US Imposes Visa Restrictions on Chinese Officials Over Abuse of Muslim Minorities in Xinjiang

By Reuters

WASHINGTON—The United States has imposed visa restrictions on Chinese government and Communist Party officials it believes responsible for the detention or abuse of Muslim minorities in Xinjiang, the U.S. State Department said on Oct. 8.

Secretary of State Mike Pompeo cited the decision of the Commerce Department on Monday to add 28 Chinese public security bureaus and companies—including video surveillance company Hikvision on a U.S. trade blacklist over Beijing’s treatment of Uyghur Muslims and other predominantly Muslim ethnic minorities. The visa restrictions “complement” the Commerce Department’s actions, he said.

U.S. officials previously said the Trump administration was considering sanctions against officials linked to China’s crackdown on Muslims, including Xinjiang Party Secretary Chen Quanguo, who, as a member of the powerful politburo, is in the upper echelons of China’s leadership.

The State Department announcement did not name the officials subject to the visa restrictions.

“The United States calls on the People’s Republic of China to immediately end its campaign of repression in Xinjiang, release all those arbitrarily detained, and cease efforts to coerce members of Chinese Muslim minority groups residing abroad to return to China to face an uncertain fate,” Pompeo said.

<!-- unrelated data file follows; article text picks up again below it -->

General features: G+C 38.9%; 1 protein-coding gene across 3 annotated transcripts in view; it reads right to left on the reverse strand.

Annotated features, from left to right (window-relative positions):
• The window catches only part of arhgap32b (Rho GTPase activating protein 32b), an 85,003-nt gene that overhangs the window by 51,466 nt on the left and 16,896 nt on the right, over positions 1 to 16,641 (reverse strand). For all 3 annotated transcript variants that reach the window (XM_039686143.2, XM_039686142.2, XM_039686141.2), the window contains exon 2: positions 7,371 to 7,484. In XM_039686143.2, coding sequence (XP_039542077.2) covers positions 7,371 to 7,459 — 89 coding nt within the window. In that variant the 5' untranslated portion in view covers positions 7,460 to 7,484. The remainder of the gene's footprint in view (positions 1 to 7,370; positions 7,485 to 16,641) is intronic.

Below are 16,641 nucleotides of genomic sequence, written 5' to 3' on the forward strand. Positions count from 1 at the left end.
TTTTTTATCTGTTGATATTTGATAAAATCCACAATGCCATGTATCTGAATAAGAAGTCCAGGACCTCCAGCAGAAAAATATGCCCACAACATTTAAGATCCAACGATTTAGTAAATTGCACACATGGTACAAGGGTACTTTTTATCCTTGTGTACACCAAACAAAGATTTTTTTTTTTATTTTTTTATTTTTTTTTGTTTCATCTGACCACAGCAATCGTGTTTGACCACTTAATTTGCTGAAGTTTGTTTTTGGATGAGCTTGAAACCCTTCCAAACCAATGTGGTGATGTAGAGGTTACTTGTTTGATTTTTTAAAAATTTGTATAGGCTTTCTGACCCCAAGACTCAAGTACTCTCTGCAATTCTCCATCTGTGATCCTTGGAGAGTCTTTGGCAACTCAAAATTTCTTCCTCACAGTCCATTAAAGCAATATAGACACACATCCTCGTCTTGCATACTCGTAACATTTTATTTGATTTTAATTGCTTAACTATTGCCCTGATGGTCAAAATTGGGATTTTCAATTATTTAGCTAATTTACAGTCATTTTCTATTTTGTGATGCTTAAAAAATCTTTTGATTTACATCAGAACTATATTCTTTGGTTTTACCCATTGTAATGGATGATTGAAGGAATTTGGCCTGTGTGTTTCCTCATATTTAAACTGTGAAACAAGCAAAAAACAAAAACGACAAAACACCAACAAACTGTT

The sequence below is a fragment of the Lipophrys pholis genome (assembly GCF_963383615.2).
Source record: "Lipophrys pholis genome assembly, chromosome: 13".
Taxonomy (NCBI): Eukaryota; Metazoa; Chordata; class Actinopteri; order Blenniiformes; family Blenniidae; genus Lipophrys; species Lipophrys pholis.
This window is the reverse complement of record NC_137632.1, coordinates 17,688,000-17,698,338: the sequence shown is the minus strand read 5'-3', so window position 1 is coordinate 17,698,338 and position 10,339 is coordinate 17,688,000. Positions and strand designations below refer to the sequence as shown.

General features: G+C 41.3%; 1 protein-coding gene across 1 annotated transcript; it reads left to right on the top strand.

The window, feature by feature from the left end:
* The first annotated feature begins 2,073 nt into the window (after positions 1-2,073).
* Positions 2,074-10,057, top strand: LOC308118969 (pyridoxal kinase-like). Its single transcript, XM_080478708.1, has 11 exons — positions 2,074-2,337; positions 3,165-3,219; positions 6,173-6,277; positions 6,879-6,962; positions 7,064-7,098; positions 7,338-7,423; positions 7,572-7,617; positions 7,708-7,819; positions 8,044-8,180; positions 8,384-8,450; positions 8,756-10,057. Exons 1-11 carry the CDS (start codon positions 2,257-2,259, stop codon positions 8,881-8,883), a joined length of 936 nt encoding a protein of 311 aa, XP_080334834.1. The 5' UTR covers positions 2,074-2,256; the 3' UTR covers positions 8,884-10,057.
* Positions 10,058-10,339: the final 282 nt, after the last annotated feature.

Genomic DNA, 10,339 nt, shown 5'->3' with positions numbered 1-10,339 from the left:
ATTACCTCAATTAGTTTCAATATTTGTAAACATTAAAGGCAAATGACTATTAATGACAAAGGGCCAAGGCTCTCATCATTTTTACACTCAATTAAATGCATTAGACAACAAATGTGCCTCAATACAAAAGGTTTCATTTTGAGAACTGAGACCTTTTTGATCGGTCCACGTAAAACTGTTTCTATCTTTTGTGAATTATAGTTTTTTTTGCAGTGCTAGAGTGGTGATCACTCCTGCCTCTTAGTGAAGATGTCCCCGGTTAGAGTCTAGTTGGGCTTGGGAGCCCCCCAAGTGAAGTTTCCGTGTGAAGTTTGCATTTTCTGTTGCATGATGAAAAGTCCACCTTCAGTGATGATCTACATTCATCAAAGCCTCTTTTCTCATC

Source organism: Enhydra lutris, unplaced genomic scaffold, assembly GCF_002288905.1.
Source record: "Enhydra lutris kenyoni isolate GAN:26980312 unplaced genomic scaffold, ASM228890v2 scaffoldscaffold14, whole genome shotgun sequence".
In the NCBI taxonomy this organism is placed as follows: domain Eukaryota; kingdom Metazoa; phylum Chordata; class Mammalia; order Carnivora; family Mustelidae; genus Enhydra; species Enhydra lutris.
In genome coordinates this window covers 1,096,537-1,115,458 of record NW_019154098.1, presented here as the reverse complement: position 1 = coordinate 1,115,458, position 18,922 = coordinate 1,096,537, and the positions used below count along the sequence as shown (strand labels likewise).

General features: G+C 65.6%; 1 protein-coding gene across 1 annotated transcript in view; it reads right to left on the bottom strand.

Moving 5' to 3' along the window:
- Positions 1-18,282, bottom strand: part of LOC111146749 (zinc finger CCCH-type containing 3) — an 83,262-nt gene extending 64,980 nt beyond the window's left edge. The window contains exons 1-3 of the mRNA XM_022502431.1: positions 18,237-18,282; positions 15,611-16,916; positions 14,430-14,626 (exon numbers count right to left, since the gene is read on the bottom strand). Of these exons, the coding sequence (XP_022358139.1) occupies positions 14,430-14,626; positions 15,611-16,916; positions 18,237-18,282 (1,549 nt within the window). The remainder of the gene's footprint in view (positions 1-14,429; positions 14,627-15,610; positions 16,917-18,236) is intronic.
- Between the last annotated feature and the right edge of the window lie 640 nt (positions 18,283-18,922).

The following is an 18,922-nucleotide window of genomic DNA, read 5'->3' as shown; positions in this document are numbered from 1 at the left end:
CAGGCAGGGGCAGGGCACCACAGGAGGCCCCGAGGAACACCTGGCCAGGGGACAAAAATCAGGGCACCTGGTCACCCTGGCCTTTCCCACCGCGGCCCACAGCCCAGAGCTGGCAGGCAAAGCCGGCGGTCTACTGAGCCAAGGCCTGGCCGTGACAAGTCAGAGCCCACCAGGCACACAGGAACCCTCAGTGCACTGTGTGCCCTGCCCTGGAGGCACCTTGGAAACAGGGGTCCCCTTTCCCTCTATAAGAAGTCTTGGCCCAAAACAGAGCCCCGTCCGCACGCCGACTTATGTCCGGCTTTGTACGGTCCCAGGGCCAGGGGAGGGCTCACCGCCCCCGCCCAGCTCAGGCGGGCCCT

Republican U.S. Senator Tom Cotton praised the State Department announcement and urged U.S. allies to follow suit. Chinese “officials who place Uyghurs and other minority groups in concentration camps shouldn’t be allowed to visit the United States and enjoy our freedoms.”

Those added by the Commerce Department to the “Entity List” include the Xinjiang Uyghur Autonomous Region People’s Government Public Security Bureau, 19 subordinate government agencies and eight commercial firms, according to a Commerce Department filing.

The companies include some of China’s leading artificial intelligence firms such as SenseTime Group Ltd., and Megvii Technology Ltd., which is backed by Alibaba, as well as Hikvision, formally known as Hangzhou Hikvision Digital Technology Co. Ltd., Zhejiang Dahua Technology, IFLYTEK Co., Xiamen Meiya Pico Information Co., and Yixin Science and Technology Co.

By Eric Beech and David Shepardson